Edge International

Managing the Law Firm’s Balance Sheet for Future Profit

Friedrich Blase and Michael Roch

Most law firms are run by the numbers: This year’s numbers. Afterall, “At the end of the year, my PPP must be bigger than your PPP.” While this measure is fine for reporting to the legal press, current year profit per partner is a poor management tool. This is because PPP is no indication of whether the firm can sustain its profits long-term, just as current year earnings per share are no indication of future profitability for a publicly-held company. Future profits come from the management of invested resources, and the most significant invested resource in a law firm is its Intellectual Capital (IC).

Since intellectual capital does not appear on a balance sheet (and profits on it do not clearly appear as a part of PPP), IC is often managed poorly — if at all. Because IC is intangible, finance directors and managing partners view it with suspicion. We suggest that this suspicion is misplaced and outdated. Like it or not, law firms are managed more and more like businesses. In particular in Europe, a firm’s ability to manage its intellectual capital effectively will soon be at the top of every managing partner’s mind. When the Clementi reforms take effect in the United Kingdom (anticipated in 2008) and eventually across Europe, non-lawyers will be allowed to own or invest in law firms. Law firms will be able to attract venture capital and private equity investments. Invariably, financial investors will be keen to invest first in those firms that manage their resources best — and a firm’s primary resource is its intellectual capital. In the meantime, the wisest firms will seek to increase PPP by managing IC using financial and non-financial indicators. In this article, we explain how to do this.

In Brief: On Management How Do You Practice Strategy?

Friedrich Blase

Management in law firms often struggle with the implementation of agreed strategies. After an elaborate review that led to a much celebrated declaration of the firm’s future direction, the demands of everyday business on most professionals put the new strategies on the backburner. It is back to business as usual.

Arguably the most successful approach to aligning a business’s activities to its strategy and vision is the Balanced Scorecard (BSC), developed by Robert Kaplan and David Norton in the 1990’s. More than 75% of multinational businesses are said to be employing the BSC in some form. The large auditing and accounting firms were among the first PSFs in the late 90’s to employ the BSC; a good number of law firms followed since then and a number of learnings can be derived from their experience.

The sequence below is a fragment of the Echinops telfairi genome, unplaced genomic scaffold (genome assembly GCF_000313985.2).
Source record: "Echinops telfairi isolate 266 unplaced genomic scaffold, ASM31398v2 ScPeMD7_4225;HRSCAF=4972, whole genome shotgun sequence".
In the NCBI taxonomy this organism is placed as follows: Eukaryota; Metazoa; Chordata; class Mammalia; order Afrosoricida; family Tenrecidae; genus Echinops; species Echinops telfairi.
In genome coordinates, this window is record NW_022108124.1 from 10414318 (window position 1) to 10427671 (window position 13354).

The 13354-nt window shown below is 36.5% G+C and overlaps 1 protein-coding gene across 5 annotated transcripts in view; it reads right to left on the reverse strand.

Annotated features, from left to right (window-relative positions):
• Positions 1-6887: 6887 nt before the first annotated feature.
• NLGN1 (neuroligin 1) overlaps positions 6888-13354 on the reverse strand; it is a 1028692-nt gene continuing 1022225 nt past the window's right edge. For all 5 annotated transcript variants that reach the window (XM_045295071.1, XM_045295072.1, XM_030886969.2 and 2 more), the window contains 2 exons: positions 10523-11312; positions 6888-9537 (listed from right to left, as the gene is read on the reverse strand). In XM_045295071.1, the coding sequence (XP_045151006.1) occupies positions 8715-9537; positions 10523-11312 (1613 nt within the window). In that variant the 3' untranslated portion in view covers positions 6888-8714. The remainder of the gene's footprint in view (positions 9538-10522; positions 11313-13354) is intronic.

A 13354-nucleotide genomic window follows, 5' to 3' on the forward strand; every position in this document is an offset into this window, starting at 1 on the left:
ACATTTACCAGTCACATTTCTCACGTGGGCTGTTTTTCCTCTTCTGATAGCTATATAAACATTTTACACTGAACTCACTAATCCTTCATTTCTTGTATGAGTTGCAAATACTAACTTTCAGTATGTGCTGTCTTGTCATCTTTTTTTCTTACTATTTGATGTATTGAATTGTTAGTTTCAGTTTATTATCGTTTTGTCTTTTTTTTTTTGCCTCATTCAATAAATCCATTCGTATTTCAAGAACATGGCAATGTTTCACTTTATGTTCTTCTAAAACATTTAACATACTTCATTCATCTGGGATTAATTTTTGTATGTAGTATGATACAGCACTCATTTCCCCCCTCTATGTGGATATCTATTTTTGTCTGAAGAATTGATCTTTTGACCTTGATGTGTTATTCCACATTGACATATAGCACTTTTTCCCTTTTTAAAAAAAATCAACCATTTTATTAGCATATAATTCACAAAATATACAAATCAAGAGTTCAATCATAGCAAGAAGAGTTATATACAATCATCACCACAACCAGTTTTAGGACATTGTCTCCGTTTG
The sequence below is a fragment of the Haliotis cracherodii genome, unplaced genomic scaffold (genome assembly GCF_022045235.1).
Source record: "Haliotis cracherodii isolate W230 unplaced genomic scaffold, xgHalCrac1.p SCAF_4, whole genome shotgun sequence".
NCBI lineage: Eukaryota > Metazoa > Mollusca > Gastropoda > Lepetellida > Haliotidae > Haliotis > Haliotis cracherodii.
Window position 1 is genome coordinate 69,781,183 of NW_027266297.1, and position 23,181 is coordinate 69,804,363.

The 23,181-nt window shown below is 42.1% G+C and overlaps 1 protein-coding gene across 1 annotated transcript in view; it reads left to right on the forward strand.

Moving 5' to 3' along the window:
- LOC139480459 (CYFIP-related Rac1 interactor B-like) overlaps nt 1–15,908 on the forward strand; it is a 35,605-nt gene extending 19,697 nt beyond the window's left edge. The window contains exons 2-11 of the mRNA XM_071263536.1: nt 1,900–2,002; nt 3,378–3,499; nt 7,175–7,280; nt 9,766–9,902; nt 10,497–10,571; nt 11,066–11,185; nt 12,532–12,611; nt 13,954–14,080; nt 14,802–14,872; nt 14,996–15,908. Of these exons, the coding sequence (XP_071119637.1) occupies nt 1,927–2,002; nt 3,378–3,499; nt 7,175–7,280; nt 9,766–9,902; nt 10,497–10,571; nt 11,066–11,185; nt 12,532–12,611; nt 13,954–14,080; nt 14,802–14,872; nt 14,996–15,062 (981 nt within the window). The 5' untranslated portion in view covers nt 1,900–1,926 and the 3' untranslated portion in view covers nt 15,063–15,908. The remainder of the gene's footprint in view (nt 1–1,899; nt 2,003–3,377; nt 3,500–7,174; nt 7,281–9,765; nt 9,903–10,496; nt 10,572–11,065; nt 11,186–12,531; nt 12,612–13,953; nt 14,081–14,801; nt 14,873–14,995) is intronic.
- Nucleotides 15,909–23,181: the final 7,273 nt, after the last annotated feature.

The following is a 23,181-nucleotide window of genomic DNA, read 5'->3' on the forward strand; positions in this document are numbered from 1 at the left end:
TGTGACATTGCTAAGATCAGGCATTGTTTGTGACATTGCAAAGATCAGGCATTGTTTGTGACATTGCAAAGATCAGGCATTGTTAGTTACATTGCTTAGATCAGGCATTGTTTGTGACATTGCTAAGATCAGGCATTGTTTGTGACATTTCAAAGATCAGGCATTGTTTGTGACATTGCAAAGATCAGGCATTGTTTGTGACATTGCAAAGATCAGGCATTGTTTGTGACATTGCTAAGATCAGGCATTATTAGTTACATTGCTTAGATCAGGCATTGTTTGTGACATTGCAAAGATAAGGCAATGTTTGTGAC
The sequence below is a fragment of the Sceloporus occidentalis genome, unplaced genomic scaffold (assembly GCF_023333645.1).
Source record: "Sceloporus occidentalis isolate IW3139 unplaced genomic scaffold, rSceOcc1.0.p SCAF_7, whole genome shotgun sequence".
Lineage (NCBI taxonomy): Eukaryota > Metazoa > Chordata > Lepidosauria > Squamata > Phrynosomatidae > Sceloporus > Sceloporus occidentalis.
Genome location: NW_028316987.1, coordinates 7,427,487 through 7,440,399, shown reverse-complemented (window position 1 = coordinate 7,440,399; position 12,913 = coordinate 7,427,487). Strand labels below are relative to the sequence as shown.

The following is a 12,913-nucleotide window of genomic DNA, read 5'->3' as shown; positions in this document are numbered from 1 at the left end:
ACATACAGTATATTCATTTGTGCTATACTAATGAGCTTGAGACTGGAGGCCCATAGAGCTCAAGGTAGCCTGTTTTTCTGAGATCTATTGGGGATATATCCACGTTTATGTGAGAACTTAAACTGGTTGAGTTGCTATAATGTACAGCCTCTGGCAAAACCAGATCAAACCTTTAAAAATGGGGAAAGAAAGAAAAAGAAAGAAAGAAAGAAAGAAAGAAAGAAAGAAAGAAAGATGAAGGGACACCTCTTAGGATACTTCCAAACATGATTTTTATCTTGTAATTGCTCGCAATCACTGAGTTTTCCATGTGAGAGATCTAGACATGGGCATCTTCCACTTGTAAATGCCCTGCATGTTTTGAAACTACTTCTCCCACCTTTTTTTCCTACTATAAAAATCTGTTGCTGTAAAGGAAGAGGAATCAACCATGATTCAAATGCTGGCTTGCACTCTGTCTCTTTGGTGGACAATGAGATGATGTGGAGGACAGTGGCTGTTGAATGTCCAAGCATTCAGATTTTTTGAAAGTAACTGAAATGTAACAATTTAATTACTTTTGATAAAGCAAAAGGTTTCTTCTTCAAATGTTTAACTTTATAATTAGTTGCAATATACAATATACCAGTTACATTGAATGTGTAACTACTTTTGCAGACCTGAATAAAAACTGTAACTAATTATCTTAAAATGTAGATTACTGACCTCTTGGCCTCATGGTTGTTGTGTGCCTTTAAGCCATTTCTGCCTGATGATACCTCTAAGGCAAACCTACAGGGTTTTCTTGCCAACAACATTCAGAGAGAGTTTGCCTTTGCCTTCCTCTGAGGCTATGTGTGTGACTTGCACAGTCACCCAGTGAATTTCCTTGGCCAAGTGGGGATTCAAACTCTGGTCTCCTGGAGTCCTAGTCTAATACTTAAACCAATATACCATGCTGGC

How Can You Survive in the Future? The Purpose of Law Firm Management

Friedrich Blase

Anyone involved in law firm management should be able to answer the ultimate question: “What’s the purpose of your job?” During the last ten years, finding the right answer grew more complex as law firms became incredibly busy, mushroomed in size and turned into what some perceived as “factories” or “sweatshops.” Sometime in that hectic age, firms may have lost their answer for what management’s job actually is. Many firms declared their sole ambition to be maximum partner profits and told management to figure out how to get there.

Isn’t it time we stepped back for a moment and remind ourselves of the purpose of management?

The fundamental function of any organism or organization is to increase its ability to survive in the future. If we are hungry, injured or in danger, our biological autopilot kicks in to ensure that we maximize our chances of survival. An organization does not have a biological autopilot; it has management.

A firm’s chances of survival in the future are entirely dependent on its ability to satisfy clients. If, one year from now, a firm is able to make more clients more satisfied, it increases its chances of survival. It is management’s sole purpose to put the firm in a position to accomplish just that.